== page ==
Do the shoes really make the runner? Some would argue that it really doesn’t matter, yet others would seem to argue the exact opposite. I truly believe that there is some need to have a superior shoe, regardless of the reason you are running at all. But there seems to be a lot of different worries when it comes to finding just the right shoe for you. Can you find one with the right stability, the right support, the right technologies, and the right comfort in order to make you want to try it out. I’ll explain to you what you should be specifically looking for in all of those qualities and even give you a lot of examples as to which specific shoes you might want to try.
A very important key is the stability a running shoe gives to your feet. Stability comes from a number of different factors, most important of which is the actual material of the shoe. When you are looking at the materials that a shoe is made of, the upper and even a bit of the mid should be of the leather variety, whether it is man made or natural is of little consequence. The uppers also have to be breathable, which you’ll notice with the combination of mesh and leather shoes used for uppers and mids. The bottoms should be a very strong rubber that will not wear with use on the streets or on trails. Some prefer some of the newer mesh uppers such as are used on the Nike Free editions, but to me those are flimsy and don’t provide enough stability for the runner. Your best bet is to find a show which has the combination of the leather uppers and rubber bottoms. Lastly, what I suggest is trying on as many shoes as possible, and doing a little test for stability. Walk on your tiptoes in the store with the shoes on. This simple test will allow you to accurately feel how much stability they offer. Stable shoes are easier to walk in while walking on your tiptoes.
Top Shoes (Stability): New Balance M1222, New Balance M767, Nike Shox FSM, Adidas adiStar Control
Some would say that support goes hand in hand with the stability and construction of the shoe, but to me its two different concepts. For support, it’s not just the materials or the construction, but it’s the way they perform. Sometimes, you’ll find shoes which are made well but don’t offer you anything once they are used in real running situations. These shoes are the shoes that you may be fooled into buying. Some key points to look for when it comes to support. Pay attention to the construction of the shoe around the ankle. You want shoes that will hug your ankle bone, not cover it up or have little contact with it at all. This depends on your foot more than the shoe itself, because the same shoe will fit two different people in different ways. When a shoe hugs the ankle, it will support it without hampering its movement or giving too much slack to the ankle. You also want a show that will stretch to your foot. Once it molds itself, you’ll feel its specific support qualities for you in running. Roll your ankles when you try the shoes on. The shoe, if a good fit, will roll with the ankle freely. If the shoe either hampers the movement or allows too much freedom without moving with the foot, then it will not offer adequate support.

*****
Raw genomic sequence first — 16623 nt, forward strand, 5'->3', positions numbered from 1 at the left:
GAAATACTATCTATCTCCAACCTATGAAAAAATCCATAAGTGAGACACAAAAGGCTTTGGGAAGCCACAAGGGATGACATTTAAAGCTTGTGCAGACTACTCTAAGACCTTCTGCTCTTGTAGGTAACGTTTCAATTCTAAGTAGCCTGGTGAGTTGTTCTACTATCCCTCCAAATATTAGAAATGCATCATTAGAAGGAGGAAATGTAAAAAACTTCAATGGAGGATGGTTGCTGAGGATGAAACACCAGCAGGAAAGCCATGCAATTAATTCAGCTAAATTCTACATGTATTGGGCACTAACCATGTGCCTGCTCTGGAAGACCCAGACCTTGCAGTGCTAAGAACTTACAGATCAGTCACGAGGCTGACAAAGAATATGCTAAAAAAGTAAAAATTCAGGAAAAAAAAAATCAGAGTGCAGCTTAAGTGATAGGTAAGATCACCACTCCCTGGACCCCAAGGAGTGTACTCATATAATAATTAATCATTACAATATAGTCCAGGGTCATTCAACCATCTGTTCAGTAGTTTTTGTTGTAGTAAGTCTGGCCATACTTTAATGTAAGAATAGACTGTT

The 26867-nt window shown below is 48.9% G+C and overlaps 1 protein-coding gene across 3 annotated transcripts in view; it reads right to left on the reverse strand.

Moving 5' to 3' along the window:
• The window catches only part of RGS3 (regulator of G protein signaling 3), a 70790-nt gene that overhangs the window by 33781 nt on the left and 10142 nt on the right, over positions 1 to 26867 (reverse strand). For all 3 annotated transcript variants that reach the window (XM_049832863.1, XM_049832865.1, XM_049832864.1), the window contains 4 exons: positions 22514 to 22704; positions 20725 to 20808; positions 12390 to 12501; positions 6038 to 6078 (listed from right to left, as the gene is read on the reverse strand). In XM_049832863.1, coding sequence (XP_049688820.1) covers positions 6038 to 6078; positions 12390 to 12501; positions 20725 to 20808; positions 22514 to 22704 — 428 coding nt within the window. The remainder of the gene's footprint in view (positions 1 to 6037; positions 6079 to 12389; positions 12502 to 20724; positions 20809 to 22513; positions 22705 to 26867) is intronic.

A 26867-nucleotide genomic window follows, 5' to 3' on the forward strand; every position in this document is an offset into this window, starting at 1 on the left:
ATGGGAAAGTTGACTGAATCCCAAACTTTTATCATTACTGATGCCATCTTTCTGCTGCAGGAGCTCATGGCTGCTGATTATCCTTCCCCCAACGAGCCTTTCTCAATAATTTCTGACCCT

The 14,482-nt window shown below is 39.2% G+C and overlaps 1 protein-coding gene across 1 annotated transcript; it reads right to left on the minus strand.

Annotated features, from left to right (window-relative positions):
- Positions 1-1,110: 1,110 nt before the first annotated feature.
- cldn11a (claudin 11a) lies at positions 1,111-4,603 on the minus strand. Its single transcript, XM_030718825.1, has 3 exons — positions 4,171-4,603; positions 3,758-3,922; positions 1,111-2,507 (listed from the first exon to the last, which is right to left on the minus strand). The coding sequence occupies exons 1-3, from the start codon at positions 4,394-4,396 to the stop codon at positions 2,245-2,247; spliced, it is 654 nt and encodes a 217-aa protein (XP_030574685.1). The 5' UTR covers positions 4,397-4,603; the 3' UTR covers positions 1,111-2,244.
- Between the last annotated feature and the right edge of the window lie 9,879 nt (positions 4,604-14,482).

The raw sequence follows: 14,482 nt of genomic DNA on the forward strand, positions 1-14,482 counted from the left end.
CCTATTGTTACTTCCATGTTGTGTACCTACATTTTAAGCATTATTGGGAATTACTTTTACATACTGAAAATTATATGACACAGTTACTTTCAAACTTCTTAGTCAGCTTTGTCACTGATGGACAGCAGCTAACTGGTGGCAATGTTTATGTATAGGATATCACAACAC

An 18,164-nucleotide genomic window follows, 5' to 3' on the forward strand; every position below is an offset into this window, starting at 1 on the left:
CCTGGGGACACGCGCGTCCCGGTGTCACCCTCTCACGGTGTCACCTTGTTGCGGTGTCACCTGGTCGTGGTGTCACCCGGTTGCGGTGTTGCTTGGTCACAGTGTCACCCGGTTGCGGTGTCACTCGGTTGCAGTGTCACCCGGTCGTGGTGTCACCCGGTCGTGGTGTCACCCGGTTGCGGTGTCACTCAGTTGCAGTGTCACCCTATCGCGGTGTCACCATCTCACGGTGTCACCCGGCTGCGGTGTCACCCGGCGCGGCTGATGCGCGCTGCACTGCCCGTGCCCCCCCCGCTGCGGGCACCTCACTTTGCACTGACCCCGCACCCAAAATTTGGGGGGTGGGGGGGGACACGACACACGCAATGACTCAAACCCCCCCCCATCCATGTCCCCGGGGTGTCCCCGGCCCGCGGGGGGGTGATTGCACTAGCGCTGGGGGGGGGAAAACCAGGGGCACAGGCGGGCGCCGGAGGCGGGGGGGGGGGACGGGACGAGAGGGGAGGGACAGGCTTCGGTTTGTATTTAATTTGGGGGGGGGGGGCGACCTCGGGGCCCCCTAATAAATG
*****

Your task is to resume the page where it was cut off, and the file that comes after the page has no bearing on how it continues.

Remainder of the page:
Top Shoes (Support): New Balance M498, Puma Phasis III, Nike Air Zoom Elite, Nike Air Max Moto IV
It’s not just about air bubbles or shocks or pumps. New shoes come with technologies that can help your running motion, your health, and your comfort. Adidas has its adiStar line, which boasts a Ground Control System that limits the wear on a show and the effect your striking the ground has on your feet. Nike still has both the air bubbles and the Shox, but also the Free series which is extremely breathable and lightweight for your running. What I suggest is to find places where the people are more than knowledgeable and can answer advanced questions. You’ll be surprised what you’ll learn.
Top Shoes (Technology): Adidas adiStar series, Nike Air Max series
Some would argue that this is the most important quality. You want a show that you’ll be comfortable in, whether it’s running or simply wearing around the town. A shoe that has the ability to mold to the specific contours of your feet can make the difference between sore feet and relaxed feet. One thing you need to watch for which could be deceiving is the amount of cushion in a shoe. Sometimes too much cushion can have as negative of an effect on your foot that not enough cushion will. It will make your feet sore, push into your feet and cause pains, and even wear on your toes causing skin to loosen. Push the shoe into the ground when you try them on. You should still be able to feel the ground through the cushion, but not enough to hurt your foot.
Top Shoes (Comfort): Nike Air Max series, Nike Free series, New Balance M975
Most importantly for each person, to find a running shoe takes patience and an understanding of what you like. If you’re looking for comfort, there’s a shoe for you. If you want the newest in running shoe technology or good construction, I’m sure you can find a shoe for you as well. Remember the tests that I told you about in each category. They will help you immensely in finding a running shoe that you can be satisfied with. Whether it’s Nike or Adidas, New Balance or Puma, the brand doesn’t matter as long as you can find the needs you’re looking for. Good luck to you in your hunts.